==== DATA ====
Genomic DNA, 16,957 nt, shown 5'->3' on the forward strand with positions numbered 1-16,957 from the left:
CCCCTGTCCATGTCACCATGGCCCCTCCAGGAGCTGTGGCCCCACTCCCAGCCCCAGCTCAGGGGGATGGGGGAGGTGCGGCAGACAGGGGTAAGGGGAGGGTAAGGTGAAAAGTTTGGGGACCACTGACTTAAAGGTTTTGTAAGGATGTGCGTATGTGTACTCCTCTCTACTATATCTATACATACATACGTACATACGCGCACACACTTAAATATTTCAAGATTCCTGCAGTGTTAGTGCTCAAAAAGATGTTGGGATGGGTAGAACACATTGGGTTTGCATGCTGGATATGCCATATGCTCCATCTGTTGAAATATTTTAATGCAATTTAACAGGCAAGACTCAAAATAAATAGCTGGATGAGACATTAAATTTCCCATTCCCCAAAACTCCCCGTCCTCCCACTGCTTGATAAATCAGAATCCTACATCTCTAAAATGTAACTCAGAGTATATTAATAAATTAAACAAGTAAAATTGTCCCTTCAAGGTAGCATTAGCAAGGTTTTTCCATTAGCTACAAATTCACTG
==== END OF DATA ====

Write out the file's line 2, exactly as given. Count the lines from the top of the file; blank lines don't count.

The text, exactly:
CCCCTGTCCATGTCACCATGGCCCCTCCAGGAGCTGTGGCCCCACTCCCAGCCCCAGCTCAGGGGGATGGGGGAGGTGCGGCAGACAGGGGTAAGGGGAGGGTAAGGTGAAAAGTTTGGGGACCACTGACTTAAAGGTTTTGTAAGGATGTGCGTATGTGTACTCCTCTCTACTATATCTATACATACATACGTACATACGCGCACACACTTAAATATTTCAAGATTCCTGCAGTGTTAGTGCTCAAAAAGATGTTGGGATGGGTAGAACACATTGGGTTTGCATGCTGGATATGCCATATGCTCCATCTGTTGAAATATTTTAATGCAATTTAACAGGCAAGACTCAAAATAAATAGCTGGATGAGACATTAAATTTCCCATTCCCCAAAACTCCCCGTCCTCCCACTGCTTGATAAATCAGAATCCTACATCTCTAAAATGTAACTCAGAGTATATTAATAAATTAAACAAGTAAAATTGTCCCTTCAAGGTAGCATTAGCAAGGTTTTTCCATTAGCTACAAATTCACTG